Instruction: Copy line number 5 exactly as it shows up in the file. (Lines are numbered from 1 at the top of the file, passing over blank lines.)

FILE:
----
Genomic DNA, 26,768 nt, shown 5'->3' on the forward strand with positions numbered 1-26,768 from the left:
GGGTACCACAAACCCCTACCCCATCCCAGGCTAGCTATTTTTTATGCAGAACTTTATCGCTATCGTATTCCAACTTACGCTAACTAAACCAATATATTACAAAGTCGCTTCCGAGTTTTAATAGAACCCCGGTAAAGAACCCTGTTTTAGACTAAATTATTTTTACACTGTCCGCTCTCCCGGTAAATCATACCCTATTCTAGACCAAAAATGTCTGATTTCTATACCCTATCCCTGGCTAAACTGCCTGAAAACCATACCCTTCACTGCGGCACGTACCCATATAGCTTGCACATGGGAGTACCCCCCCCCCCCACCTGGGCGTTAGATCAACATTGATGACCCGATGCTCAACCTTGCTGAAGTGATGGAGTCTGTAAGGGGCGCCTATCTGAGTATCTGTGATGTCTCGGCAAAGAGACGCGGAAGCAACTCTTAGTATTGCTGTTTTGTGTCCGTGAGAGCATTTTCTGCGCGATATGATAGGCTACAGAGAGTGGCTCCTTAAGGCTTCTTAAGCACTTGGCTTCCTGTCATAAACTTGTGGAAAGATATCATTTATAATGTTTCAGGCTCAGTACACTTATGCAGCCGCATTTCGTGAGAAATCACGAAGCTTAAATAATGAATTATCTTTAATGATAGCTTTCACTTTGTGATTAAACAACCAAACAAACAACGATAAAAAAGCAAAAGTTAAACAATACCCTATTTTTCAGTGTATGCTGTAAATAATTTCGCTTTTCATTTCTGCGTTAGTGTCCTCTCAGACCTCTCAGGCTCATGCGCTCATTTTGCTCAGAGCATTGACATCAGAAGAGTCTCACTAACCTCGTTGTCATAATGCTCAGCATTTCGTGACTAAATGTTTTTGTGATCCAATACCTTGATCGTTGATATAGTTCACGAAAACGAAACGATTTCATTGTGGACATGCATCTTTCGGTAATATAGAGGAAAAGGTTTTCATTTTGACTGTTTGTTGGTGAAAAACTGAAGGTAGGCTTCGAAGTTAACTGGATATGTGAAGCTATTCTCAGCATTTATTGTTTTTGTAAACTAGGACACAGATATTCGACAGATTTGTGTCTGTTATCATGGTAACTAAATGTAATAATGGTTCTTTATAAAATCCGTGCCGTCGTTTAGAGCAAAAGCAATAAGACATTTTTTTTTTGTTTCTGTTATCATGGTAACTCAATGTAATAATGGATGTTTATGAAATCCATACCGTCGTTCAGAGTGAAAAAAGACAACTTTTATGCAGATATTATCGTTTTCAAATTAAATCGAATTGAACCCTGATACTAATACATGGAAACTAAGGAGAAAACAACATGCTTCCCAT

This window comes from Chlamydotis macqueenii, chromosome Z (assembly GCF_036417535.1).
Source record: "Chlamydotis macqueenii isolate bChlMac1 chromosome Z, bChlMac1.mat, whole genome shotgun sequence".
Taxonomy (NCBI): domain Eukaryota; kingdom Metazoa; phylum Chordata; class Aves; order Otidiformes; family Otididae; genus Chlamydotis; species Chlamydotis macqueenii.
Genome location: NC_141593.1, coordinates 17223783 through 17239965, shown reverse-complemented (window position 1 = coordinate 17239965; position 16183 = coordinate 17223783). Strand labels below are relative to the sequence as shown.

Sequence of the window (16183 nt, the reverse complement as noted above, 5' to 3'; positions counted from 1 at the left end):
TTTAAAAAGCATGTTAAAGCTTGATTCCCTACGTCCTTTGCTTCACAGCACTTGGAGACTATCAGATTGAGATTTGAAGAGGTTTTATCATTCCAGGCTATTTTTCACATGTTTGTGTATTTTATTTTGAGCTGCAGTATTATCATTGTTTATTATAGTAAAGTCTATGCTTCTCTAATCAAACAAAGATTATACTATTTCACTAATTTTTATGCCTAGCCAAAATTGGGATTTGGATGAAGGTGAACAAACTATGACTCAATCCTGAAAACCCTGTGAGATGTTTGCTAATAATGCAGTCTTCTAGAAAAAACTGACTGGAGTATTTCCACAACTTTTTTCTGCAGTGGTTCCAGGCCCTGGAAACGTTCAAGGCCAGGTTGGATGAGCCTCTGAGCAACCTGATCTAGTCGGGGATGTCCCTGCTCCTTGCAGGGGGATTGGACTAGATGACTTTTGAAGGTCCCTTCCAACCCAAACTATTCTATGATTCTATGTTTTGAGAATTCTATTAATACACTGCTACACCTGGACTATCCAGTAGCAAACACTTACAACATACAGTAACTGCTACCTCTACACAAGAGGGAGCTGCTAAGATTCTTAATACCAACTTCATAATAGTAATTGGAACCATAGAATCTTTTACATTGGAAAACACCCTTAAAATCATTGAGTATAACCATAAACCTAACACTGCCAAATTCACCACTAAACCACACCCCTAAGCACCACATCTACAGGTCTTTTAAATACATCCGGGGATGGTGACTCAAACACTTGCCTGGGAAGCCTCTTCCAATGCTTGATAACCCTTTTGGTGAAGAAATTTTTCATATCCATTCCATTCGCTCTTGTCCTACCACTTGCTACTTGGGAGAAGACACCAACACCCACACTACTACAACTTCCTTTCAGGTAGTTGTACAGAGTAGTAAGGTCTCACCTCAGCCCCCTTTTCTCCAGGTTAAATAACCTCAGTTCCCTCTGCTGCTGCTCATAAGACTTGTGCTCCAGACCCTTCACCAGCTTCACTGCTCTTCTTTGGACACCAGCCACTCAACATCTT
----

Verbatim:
Taxonomy (NCBI): domain Eukaryota; kingdom Metazoa; phylum Chordata; class Aves; order Otidiformes; family Otididae; genus Chlamydotis; species Chlamydotis macqueenii.